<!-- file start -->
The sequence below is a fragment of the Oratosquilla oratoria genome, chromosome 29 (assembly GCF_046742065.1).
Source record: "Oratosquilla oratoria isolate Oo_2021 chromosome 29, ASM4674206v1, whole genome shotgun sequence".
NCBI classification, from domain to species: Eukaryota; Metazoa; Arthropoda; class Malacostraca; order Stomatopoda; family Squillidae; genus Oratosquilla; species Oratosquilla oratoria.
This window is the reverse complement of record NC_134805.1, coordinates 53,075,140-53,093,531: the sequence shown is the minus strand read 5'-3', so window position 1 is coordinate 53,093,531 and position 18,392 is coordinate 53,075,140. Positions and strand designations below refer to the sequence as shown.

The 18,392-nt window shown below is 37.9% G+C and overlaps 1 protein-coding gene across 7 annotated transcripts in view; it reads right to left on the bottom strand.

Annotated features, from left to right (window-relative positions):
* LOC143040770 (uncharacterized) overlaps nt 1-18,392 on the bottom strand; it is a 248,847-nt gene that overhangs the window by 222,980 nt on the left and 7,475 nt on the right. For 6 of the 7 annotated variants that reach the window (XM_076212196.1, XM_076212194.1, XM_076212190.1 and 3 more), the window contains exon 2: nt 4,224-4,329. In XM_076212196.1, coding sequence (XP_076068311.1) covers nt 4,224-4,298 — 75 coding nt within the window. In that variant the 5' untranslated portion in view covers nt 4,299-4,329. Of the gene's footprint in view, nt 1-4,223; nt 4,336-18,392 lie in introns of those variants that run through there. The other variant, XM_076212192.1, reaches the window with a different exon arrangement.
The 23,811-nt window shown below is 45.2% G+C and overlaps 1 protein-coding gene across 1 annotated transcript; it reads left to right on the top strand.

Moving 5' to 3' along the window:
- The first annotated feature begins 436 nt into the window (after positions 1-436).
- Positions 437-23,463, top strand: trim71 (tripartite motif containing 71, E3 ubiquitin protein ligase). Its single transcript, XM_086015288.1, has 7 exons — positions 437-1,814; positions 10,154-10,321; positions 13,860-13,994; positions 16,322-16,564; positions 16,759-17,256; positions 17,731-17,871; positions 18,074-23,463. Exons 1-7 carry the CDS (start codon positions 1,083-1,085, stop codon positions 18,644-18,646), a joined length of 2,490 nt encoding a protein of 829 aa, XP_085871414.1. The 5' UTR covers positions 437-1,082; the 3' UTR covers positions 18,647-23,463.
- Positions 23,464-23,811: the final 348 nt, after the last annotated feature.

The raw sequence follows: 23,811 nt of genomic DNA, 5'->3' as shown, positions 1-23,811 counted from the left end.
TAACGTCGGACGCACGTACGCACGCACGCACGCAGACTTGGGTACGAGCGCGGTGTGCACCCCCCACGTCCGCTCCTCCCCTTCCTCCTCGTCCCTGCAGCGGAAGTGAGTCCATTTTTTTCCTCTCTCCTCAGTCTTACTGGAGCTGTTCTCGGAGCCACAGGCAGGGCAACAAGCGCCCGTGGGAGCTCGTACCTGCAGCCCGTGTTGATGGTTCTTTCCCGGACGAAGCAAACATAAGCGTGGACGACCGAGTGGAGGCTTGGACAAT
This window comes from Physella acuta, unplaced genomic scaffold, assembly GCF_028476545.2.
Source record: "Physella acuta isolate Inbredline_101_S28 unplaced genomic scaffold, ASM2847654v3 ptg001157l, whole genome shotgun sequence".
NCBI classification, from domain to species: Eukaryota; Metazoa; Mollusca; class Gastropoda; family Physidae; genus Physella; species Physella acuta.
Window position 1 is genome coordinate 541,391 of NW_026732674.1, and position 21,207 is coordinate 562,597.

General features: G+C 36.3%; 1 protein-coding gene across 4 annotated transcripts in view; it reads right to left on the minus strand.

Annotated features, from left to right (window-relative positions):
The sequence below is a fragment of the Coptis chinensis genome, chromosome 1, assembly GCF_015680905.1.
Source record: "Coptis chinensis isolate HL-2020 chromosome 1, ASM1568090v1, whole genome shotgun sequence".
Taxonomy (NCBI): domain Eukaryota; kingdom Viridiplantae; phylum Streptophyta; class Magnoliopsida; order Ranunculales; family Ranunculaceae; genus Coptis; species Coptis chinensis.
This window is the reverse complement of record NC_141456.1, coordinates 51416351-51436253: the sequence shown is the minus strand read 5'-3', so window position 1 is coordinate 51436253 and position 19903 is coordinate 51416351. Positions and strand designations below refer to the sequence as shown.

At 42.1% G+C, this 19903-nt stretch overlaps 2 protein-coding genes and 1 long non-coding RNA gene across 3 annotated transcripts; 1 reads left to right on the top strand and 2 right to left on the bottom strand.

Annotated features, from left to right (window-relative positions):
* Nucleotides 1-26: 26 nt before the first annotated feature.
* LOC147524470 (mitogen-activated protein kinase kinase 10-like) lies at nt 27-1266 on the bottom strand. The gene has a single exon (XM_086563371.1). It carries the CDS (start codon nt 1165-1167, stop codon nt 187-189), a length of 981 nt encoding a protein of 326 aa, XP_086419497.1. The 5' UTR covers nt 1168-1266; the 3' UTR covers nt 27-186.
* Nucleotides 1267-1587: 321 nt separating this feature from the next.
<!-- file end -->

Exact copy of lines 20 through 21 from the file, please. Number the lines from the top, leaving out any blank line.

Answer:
Annotated features, from left to right (window-relative positions):
The sequence below is a fragment of the Coptis chinensis genome, chromosome 1, assembly GCF_015680905.1.